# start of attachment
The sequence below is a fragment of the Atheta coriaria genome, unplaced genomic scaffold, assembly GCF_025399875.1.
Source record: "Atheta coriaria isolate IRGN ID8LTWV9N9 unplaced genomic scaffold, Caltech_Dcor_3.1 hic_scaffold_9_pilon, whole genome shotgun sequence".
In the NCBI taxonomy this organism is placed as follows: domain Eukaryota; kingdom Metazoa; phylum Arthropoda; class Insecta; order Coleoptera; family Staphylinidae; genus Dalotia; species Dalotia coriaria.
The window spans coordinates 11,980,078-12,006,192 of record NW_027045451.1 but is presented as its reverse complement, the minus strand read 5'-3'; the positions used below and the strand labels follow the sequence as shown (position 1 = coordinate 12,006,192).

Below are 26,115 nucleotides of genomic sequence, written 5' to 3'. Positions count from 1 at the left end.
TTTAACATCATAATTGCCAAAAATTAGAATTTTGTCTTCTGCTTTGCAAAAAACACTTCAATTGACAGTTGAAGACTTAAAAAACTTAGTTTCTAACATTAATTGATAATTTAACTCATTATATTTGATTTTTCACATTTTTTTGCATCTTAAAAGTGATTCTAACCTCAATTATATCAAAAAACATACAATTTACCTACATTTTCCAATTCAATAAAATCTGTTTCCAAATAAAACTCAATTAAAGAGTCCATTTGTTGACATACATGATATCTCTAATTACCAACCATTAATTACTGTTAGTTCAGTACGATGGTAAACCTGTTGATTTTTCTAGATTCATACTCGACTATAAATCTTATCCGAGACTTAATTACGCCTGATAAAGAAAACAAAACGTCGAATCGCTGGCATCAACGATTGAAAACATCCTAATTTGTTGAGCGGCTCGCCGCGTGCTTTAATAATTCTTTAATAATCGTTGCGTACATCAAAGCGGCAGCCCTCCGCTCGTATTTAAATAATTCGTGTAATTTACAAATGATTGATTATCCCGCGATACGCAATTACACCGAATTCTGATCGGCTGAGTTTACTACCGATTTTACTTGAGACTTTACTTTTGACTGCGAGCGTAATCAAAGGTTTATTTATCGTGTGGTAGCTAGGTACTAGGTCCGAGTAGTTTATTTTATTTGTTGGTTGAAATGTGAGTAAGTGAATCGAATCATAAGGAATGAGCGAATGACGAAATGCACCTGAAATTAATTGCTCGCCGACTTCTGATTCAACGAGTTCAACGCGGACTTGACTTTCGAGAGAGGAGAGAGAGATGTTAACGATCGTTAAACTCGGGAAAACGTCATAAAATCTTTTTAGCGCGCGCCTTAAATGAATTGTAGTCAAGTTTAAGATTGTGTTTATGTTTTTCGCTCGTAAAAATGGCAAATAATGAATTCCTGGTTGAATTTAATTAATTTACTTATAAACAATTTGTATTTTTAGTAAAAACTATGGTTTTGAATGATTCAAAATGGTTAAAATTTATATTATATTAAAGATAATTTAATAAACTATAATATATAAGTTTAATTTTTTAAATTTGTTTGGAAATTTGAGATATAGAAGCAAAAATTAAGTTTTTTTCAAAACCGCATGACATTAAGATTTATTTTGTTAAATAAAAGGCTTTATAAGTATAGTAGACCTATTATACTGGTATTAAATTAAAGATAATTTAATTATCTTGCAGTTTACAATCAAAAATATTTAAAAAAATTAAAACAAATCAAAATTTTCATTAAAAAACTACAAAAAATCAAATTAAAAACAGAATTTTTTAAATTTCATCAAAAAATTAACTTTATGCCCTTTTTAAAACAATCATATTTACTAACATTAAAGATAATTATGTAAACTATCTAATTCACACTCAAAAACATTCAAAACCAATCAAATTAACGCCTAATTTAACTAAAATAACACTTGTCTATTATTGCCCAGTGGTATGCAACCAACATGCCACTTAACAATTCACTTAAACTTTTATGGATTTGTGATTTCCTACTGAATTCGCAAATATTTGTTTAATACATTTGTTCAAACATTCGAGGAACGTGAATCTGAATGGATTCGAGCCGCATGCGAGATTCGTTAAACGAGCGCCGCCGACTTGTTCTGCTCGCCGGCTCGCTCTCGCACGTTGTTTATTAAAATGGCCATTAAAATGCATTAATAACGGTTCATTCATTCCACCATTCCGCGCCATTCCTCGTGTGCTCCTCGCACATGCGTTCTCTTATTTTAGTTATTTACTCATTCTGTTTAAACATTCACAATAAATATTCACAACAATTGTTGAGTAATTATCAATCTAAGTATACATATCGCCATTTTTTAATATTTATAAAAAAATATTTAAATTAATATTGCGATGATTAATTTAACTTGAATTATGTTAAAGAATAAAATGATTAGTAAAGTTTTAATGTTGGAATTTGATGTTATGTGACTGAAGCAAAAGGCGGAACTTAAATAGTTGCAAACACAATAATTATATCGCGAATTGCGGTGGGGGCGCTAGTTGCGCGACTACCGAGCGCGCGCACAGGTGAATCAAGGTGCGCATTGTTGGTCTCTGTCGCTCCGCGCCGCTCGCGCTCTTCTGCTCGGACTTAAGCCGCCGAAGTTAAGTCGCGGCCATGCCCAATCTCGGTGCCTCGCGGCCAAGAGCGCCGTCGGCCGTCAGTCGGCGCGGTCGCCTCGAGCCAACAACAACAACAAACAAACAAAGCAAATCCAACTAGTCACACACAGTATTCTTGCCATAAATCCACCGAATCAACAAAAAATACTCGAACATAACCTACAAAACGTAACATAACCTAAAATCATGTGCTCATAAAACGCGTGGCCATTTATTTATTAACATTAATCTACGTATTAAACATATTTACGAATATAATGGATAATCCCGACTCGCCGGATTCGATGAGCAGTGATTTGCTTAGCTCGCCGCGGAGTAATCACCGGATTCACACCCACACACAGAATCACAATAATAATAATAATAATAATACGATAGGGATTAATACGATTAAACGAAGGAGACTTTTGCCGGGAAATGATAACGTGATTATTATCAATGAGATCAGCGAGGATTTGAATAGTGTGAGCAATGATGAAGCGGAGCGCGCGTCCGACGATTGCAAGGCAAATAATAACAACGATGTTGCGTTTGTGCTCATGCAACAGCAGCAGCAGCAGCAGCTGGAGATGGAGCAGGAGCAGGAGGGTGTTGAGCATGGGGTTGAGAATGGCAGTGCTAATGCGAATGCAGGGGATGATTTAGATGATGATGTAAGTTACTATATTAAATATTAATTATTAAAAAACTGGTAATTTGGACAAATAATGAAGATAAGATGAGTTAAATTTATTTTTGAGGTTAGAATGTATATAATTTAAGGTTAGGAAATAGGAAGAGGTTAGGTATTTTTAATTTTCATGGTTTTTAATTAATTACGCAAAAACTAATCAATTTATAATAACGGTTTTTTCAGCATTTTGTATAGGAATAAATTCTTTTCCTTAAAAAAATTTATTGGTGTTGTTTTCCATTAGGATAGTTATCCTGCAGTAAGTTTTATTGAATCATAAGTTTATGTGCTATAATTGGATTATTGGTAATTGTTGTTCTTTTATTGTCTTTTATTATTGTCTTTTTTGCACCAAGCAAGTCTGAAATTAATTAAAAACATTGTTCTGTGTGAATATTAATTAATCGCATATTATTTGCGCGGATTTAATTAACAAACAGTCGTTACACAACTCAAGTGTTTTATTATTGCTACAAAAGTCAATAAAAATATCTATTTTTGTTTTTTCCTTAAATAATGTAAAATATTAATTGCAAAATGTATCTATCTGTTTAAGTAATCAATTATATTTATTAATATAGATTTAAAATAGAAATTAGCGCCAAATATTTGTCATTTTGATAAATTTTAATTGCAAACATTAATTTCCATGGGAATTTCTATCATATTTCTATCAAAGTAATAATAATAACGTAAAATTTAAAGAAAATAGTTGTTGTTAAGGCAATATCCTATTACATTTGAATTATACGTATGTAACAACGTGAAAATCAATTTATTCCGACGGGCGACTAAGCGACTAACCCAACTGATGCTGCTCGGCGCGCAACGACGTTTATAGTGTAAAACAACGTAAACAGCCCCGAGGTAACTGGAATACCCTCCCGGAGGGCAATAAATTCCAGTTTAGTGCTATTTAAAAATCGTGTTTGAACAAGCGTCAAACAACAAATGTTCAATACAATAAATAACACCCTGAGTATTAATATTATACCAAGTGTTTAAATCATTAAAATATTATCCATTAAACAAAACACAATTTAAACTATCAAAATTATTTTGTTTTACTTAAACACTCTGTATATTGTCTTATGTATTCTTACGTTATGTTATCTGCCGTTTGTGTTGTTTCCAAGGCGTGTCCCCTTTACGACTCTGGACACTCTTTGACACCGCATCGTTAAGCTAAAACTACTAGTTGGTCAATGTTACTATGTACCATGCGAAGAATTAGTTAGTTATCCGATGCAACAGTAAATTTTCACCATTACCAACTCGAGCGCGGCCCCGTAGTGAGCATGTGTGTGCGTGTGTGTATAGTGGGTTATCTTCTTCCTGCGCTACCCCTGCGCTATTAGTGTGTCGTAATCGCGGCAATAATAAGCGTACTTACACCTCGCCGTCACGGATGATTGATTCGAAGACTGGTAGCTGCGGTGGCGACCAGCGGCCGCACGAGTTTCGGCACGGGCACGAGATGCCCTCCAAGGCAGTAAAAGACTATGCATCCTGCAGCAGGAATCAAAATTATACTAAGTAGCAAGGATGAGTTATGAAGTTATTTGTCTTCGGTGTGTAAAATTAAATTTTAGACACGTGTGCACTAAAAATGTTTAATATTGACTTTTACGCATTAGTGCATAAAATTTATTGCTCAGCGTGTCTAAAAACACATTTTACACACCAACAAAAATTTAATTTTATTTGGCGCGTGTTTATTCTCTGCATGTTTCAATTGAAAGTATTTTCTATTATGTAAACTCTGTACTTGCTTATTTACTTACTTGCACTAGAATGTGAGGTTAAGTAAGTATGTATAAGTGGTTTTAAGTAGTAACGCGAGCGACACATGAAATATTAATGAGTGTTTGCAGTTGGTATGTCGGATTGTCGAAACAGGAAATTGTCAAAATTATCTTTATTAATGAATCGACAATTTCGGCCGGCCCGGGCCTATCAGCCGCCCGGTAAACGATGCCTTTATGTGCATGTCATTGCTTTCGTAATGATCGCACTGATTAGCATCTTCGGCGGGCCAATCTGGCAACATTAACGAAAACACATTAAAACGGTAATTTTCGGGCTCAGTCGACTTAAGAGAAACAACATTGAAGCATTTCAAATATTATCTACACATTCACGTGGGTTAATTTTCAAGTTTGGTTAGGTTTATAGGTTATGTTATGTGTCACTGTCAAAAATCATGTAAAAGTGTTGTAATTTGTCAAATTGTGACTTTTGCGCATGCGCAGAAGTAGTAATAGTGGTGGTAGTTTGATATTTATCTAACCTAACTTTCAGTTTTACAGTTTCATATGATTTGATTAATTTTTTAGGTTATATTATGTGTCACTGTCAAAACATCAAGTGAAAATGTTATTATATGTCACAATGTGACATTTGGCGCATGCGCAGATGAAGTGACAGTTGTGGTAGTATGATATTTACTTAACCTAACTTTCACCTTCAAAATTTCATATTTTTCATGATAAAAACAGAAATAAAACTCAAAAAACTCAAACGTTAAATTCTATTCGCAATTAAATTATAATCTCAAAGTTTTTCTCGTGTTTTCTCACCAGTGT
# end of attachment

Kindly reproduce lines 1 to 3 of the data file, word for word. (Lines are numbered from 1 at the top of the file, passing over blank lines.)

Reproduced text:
The sequence below is a fragment of the Atheta coriaria genome, unplaced genomic scaffold, assembly GCF_025399875.1.
Source record: "Atheta coriaria isolate IRGN ID8LTWV9N9 unplaced genomic scaffold, Caltech_Dcor_3.1 hic_scaffold_9_pilon, whole genome shotgun sequence".
In the NCBI taxonomy this organism is placed as follows: domain Eukaryota; kingdom Metazoa; phylum Arthropoda; class Insecta; order Coleoptera; family Staphylinidae; genus Dalotia; species Dalotia coriaria.